Adam Smith, An Inquiry into the Nature and Cause of the Wealth of Nations, vol. 1, pt. xi, p.10(1776)

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Classic Documentary -Fourteen Dollars a day, Twenty-six dollars an acre

How things have changed for the farmer… or have they?

“The best way to keep a gang happy is to set a good table. It’s mainly women and girls who work the table gang, a few boys, but the work is so hard that they’re paid as much as the primers in the field.”

The beautiful work of Terence Macartney-Filgate Shared via the NFB

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Guest Column: Cynical Canadians: Shame on you!

Guest Column Rant

By Curmudgy Mapleblight:

Some might suggest that it is cynical behaviour by Canada’s Conservative federal government led by Prime Minister Stephen Harper to prorogue parliament in the middle of the Christmas/New Years holiday week, on the eve of New Years eve, when the hearts and minds of the Canadian electorate were presumably taking a break…

Taking a break from:

  • heartbreak of first Christmases without friends and relatives lost in a war in Afghanistan that few can make sense of
  • the suffering of escalating hardship after a more than year long recession
  • the consternation, puzzlement and international embarrassment of the Canadian diplomat James Colvin’s recent Parliamentary Committee testimony over the handling of Afghan detainees
  • the deepening international embarrassment of Canada’s grotesquely obvious foot-dragging and role in the failure of the Copenhagen climate summit
  • the record numbers of starving Canadian children
  • the record numbers of northern First Peoples without access to clean drinking water and safe living conditions
  • the record number of unresolved Native land claims
  • the record low numbers of surviving family farmers
  • growing fear and escalating discomfort stemming from official reactions to that fear for the flying public
  • the struggle of families in Canada’s hinterlands struggling with the invasion of their private properties by mining companies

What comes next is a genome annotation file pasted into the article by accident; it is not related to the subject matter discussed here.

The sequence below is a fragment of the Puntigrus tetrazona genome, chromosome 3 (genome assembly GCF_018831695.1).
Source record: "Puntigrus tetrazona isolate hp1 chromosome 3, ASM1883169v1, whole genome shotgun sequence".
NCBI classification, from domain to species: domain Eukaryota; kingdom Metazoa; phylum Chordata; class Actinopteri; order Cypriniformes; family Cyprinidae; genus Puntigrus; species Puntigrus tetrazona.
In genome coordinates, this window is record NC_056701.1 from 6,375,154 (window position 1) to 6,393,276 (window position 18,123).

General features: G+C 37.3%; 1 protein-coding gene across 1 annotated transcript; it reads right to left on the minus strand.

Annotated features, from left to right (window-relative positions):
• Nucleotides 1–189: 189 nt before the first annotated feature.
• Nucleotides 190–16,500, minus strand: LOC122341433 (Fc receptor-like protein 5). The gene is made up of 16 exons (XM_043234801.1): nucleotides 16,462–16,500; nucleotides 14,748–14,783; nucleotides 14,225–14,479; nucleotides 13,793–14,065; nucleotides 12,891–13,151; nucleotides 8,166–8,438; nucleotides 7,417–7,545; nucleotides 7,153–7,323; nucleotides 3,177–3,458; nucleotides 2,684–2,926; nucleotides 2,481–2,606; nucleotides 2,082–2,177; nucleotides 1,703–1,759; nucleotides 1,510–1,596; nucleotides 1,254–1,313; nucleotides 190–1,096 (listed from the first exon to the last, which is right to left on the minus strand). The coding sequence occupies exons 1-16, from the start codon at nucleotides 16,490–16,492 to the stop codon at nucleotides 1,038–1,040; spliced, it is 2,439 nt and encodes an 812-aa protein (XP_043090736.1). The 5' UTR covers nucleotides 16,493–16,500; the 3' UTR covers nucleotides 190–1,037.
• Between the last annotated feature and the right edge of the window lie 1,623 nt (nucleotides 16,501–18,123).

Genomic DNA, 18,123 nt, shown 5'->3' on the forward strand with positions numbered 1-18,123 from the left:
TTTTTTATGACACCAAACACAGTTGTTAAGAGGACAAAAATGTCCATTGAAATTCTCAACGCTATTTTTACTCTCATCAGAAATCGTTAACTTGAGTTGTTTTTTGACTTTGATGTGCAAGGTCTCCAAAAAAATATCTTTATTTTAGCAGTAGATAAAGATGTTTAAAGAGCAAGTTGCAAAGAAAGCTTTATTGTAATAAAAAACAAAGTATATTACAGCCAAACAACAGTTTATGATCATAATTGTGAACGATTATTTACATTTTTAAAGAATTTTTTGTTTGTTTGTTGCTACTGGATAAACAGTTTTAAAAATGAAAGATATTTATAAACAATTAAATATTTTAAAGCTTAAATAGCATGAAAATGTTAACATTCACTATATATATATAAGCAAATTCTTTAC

• the lingering uncertainty of impending global pandemics
  • and so many other petty issues

But it would be irresponsible—undemocratic—to accuse the government of taking such cynical actions, or for that matter the opposition who has said relatively little in the wake of this latest prorogation—the second in a year—when all these well paid public servants are away from their offices, support staff and other resources they might use to defend themselves, which taxpayers pay for.

Since that damn commie outfit, the CBC began reporting on the new Facebook group Canadians Against Proroguing Parliament ) late yesterday the groups numbers have increased by 25%, as updated in the past couple of hours.

This is ridiculous! You so-called “engaged Canadians” and especially those belonging to that most infernal of special interest groups—FAMILIES—who claim you care about our country, and yet who yourselves so cynically would think so badly of our government, should feel ashamed of yourselves.

You should ignore silly, childish distractions like Facebook and those few remaining ways that citizens have left of engaging in the political process, and get back to your day jobs (and second night, night jobs and off-farm jobs) so you can keep those tax dollars rolling in and keep those big stone buildings in Ottawa heated, and lights on—even if nobody’s home—so the pipes don’t freeze. That way, when the government finally is ready to come back to work, they don’t have to waste more time and our money debating a budget full of emergency building repair bills.

And one more thing: don’t waste your time trying to contact your MP to tell them to get back to work; they’re on vacation for the next Quarter, and won’t be picking up their messages until late March.

Post Script: And for that matter, that damn CBC shouldn’t be allowed to report on such matters of public interest. When the government finally does get back to work, if they ever survive the confidence vote on their budget, they should finish what they started with that despicable band of pinko intellectuals: eliminate their funding altogether: muzzle’em and then scrap’em!!

_________

Disclaimer:

The opinions expressed on this page are for informational purposes only. Mixed Farmin’ makes no claim to the opinions expressed by our guest columnist. Mixed Farmin’, its affiliates and content licensors assume no liability for any inaccurate, delayed or incomplete information, nor for any actions taken in reliance thereon.

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Toronto Star’s Lucas Oleniuk and Randy Risling: State of our art

Here’s a really fine piece that is firing on all four cylinders: story, technique, presentation, relevance: http://www.thestar.com/videozone/737443–william-and-the-windmill

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Nearly December

? To be concerned or delighted by the persistent lack of snow here, let alone Copenhagen (at 55º 41’N is 12º further north than Toronto)?